New Study: Solar Forcing Estimates Since 1750 Could Be Much Larger Than Estimates Of Anthropogenic Forcing

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An observational analysis of photometric evidence suggests solar forcing of Earth’s atmosphere could vary by as much as ±4.5 W/m² since 1750, which is “far larger than the IPCC estimate of −0.30 to +0.10 W/m²” (Judge et al., 2020).

A 2017 study suggested the solar activity during the “modern maximum period from 1940 to 2015” is a “relatively rare event, with the previous similarly high levels of solar activity observed 4 and 8 millennia ago” (Yndestad and Solheim, 2017). Variations in solar activity since the 18th century were shown to have ranged between about 1357.5 W/m² and 1362 W/m² (~4.5 W/m²).

In contrast, the total radiative forcing due to the increase in the CO2 concentration since 1750 is suggested to be 1.82 W/m² (Feldman et al., 2015).

Image Source: Yndestad and Solheim, 2017

A new study (Judge et al., 2020) also affirms our highly uncertain estimations of solar forcing variations since 1750 may be “of the order of 3 W/m², far larger than the IPCC estimate of −0.30 to +0.10 W/m²” and also greater than the uncertain IPCC estimates of total anthropogenic forcing (+2.2 ± 1.1 W/m²) since 1750.

Large estimate ranges for solar forcing variability should reduce the certainty that Earth’s radiative forcing has been dominated by anthropogenic activity in recent centuries.

Image Source: Judge et al., 2020



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7 responses to “New Study: Solar Forcing Estimates Since 1750 Could Be Much Larger Than Estimates Of Anthropogenic Forcing”

  1. mwhite
  2. New Study: Solar Forcing Estimates Since 1750 Could Be Much Larger Than Estimates Of Anthropogenic Forcing — NoTricksZone | Climate- Science.press

    […] über New Study: Solar Forcing Estimates Since 1750 Could Be Much Larger Than Estimates Of Anthropogenic F… […]

  3. EH

    “Variations in solar activity since the 18th century were shown to have ranged between about 1357.5 W/m² and 1362 W/m² (±4.5 W/m²).”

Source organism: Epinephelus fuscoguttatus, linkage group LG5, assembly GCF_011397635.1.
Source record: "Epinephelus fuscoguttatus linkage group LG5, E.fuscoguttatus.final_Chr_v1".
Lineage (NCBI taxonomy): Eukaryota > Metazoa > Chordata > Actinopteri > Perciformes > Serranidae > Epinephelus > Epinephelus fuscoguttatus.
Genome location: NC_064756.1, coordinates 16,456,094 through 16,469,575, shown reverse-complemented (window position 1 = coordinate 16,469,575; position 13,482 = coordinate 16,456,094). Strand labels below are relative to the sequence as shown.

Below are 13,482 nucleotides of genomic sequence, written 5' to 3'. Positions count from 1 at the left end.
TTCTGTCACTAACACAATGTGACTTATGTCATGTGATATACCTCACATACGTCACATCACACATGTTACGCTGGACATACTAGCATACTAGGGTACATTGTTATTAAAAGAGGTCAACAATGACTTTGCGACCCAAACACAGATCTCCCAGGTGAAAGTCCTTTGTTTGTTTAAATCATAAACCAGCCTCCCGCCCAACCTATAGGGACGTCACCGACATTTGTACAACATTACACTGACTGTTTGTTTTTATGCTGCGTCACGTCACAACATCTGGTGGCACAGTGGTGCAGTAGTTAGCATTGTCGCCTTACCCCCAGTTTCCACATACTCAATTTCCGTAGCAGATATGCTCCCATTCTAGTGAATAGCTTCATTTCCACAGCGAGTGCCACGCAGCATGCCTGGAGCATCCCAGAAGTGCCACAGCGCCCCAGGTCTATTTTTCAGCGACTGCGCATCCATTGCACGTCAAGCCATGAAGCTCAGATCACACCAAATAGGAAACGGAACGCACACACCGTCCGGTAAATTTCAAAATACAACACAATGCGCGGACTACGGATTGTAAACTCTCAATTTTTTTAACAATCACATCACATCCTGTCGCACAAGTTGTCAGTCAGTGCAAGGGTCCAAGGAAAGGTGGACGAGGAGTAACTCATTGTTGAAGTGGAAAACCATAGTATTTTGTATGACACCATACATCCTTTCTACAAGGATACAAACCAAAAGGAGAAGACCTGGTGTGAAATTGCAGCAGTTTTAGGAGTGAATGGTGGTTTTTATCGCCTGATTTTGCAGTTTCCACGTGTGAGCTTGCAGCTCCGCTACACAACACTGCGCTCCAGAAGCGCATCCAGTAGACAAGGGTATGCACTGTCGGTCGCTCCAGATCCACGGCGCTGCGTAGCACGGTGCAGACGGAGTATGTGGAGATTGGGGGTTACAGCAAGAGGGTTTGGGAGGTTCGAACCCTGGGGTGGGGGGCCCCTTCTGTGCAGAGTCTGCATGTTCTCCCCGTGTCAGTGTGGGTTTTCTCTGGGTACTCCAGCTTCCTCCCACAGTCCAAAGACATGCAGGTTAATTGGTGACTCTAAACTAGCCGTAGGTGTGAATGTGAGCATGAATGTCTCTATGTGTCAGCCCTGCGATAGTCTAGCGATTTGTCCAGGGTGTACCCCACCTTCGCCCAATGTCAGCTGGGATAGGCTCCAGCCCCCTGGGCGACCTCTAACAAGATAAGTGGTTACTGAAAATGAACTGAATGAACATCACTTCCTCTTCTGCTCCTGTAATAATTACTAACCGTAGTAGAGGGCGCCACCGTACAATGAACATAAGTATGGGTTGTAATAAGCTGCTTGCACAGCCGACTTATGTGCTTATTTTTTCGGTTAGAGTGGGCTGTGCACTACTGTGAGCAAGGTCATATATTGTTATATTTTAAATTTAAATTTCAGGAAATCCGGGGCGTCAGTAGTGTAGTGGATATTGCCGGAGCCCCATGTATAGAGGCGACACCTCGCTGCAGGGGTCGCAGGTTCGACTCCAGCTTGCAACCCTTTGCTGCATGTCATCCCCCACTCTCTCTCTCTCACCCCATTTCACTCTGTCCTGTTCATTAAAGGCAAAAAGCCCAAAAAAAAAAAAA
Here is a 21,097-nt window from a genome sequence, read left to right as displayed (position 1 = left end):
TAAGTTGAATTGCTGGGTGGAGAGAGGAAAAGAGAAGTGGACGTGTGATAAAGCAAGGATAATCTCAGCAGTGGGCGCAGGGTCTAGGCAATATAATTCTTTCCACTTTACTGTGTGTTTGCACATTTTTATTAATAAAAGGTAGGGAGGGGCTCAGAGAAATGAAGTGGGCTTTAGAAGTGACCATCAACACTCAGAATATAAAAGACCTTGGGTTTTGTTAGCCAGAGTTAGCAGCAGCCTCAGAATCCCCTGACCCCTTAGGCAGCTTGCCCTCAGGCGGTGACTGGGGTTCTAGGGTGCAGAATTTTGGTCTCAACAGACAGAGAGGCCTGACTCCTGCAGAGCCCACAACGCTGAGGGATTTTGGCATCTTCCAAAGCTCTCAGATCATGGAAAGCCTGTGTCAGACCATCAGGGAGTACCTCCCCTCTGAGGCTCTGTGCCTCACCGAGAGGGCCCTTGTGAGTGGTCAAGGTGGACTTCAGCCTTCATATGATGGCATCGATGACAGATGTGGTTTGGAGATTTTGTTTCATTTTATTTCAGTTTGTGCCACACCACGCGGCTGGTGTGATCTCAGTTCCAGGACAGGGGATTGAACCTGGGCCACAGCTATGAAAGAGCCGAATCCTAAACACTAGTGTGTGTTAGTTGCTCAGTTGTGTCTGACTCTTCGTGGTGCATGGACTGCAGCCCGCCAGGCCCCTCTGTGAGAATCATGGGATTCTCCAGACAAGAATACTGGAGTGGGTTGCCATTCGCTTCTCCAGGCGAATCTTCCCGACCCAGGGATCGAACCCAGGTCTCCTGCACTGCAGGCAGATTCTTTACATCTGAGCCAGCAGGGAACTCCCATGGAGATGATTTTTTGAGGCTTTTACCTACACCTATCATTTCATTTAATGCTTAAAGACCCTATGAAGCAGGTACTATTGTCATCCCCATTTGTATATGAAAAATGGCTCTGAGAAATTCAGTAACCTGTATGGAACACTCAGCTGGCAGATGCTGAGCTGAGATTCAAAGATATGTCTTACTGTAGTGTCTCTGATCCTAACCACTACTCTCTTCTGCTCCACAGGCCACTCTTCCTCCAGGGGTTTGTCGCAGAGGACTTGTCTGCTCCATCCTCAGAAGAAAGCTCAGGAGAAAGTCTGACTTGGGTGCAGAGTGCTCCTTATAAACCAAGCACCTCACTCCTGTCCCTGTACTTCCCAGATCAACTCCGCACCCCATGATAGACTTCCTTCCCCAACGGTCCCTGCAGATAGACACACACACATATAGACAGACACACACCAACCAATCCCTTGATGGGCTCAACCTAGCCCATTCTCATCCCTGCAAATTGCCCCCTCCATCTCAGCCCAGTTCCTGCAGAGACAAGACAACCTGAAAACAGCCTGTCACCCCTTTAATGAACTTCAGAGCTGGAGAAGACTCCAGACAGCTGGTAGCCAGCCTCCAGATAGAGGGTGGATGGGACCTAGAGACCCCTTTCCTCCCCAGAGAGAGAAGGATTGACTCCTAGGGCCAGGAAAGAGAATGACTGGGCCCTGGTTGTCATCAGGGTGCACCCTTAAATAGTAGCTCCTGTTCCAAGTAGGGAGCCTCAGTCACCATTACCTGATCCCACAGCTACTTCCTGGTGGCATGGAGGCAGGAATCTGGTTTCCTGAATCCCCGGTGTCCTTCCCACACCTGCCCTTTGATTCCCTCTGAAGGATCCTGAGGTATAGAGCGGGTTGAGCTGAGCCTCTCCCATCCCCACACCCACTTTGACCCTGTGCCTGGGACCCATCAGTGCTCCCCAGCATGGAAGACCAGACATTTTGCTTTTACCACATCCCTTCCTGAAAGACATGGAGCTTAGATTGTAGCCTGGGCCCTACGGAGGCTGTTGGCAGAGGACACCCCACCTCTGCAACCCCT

The “(±4.5 W/m²)” should be +-2.25W/m2 or 4.5W/m2.

    Keep up the good job, I’m visiting your site almost daily.

  4. tom0mason

    Solar small scale variations, like terrestrial weather and climate, are chaotic.
    And chaotic processes are often (always?) self organizing pattern generators, it is what drives so many natural processes and it in the very center of life. Whether or not that we can see them depends on our individual perceptions and biases.
    See https://www.youtube.com/watch?v=p_yOueFMe7c (1hour long video)

  5. Jim

    Small? The daily, output shown by the solar sats. Have a temperature variation on their graph of 10 to tune third, to 10 to the sixth. Depending on the stream speed the temperature varies wildly. In the two years I have watched it, the output goes from just below the four to almost the six. That’s oh wicked hot to ooh!

    1. tom0mason

      Yes small!
      Not the large variations that you mention but the other smaller ones.
      The small variations!
      🙂

  6. David H Russell

    The sun’s output has to be divided by 4 as it’s night half the time and the earth is sphere not a disk.

    So this 4.5W/M2 ends up really being only 1.1W/M2

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